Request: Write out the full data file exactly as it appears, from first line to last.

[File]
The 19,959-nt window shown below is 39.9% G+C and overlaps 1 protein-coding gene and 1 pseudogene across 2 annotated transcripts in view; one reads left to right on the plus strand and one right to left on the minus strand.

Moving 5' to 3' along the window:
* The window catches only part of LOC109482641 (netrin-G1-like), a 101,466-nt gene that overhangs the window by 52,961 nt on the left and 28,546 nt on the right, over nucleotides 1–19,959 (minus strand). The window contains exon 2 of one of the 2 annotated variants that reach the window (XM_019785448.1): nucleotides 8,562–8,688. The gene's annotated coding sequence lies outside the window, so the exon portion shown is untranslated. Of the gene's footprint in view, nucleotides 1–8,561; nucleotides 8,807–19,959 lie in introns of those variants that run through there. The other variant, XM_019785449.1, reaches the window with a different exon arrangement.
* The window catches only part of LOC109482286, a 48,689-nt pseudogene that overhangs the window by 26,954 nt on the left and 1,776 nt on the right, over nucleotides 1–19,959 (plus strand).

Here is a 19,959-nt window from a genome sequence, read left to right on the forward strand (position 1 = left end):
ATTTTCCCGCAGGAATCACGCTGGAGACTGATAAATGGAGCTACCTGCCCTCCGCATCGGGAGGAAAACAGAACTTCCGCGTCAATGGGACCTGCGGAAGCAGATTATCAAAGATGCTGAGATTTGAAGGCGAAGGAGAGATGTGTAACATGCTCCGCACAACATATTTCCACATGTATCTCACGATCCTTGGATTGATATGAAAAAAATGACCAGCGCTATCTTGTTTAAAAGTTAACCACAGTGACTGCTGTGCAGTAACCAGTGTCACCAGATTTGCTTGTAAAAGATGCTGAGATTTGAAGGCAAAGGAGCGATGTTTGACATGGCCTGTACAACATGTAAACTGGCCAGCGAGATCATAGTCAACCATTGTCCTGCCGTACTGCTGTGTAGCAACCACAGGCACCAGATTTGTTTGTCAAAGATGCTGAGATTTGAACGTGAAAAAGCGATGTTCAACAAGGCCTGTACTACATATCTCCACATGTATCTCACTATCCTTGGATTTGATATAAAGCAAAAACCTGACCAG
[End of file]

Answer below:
The 19,959-nt window shown below is 39.9% G+C and overlaps 1 protein-coding gene and 1 pseudogene across 2 annotated transcripts in view; one reads left to right on the plus strand and one right to left on the minus strand.

Moving 5' to 3' along the window:
* The window catches only part of LOC109482641 (netrin-G1-like), a 101,466-nt gene that overhangs the window by 52,961 nt on the left and 28,546 nt on the right, over nucleotides 1–19,959 (minus strand). The window contains exon 2 of one of the 2 annotated variants that reach the window (XM_019785448.1): nucleotides 8,562–8,688. The gene's annotated coding sequence lies outside the window, so the exon portion shown is untranslated. Of the gene's footprint in view, nucleotides 1–8,561; nucleotides 8,807–19,959 lie in introns of those variants that run through there. The other variant, XM_019785449.1, reaches the window with a different exon arrangement.
* The window catches only part of LOC109482286, a 48,689-nt pseudogene that overhangs the window by 26,954 nt on the left and 1,776 nt on the right, over nucleotides 1–19,959 (plus strand).

Here is a 19,959-nt window from a genome sequence, read left to right on the forward strand (position 1 = left end):
ATTTTCCCGCAGGAATCACGCTGGAGACTGATAAATGGAGCTACCTGCCCTCCGCATCGGGAGGAAAACAGAACTTCCGCGTCAATGGGACCTGCGGAAGCAGATTATCAAAGATGCTGAGATTTGAAGGCGAAGGAGAGATGTGTAACATGCTCCGCACAACATATTTCCACATGTATCTCACGATCCTTGGATTGATATGAAAAAAATGACCAGCGCTATCTTGTTTAAAAGTTAACCACAGTGACTGCTGTGCAGTAACCAGTGTCACCAGATTTGCTTGTAAAAGATGCTGAGATTTGAAGGCAAAGGAGCGATGTTTGACATGGCCTGTACAACATGTAAACTGGCCAGCGAGATCATAGTCAACCATTGTCCTGCCGTACTGCTGTGTAGCAACCACAGGCACCAGATTTGTTTGTCAAAGATGCTGAGATTTGAACGTGAAAAAGCGATGTTCAACAAGGCCTGTACTACATATCTCCACATGTATCTCACTATCCTTGGATTTGATATAAAGCAAAAACCTGACCAG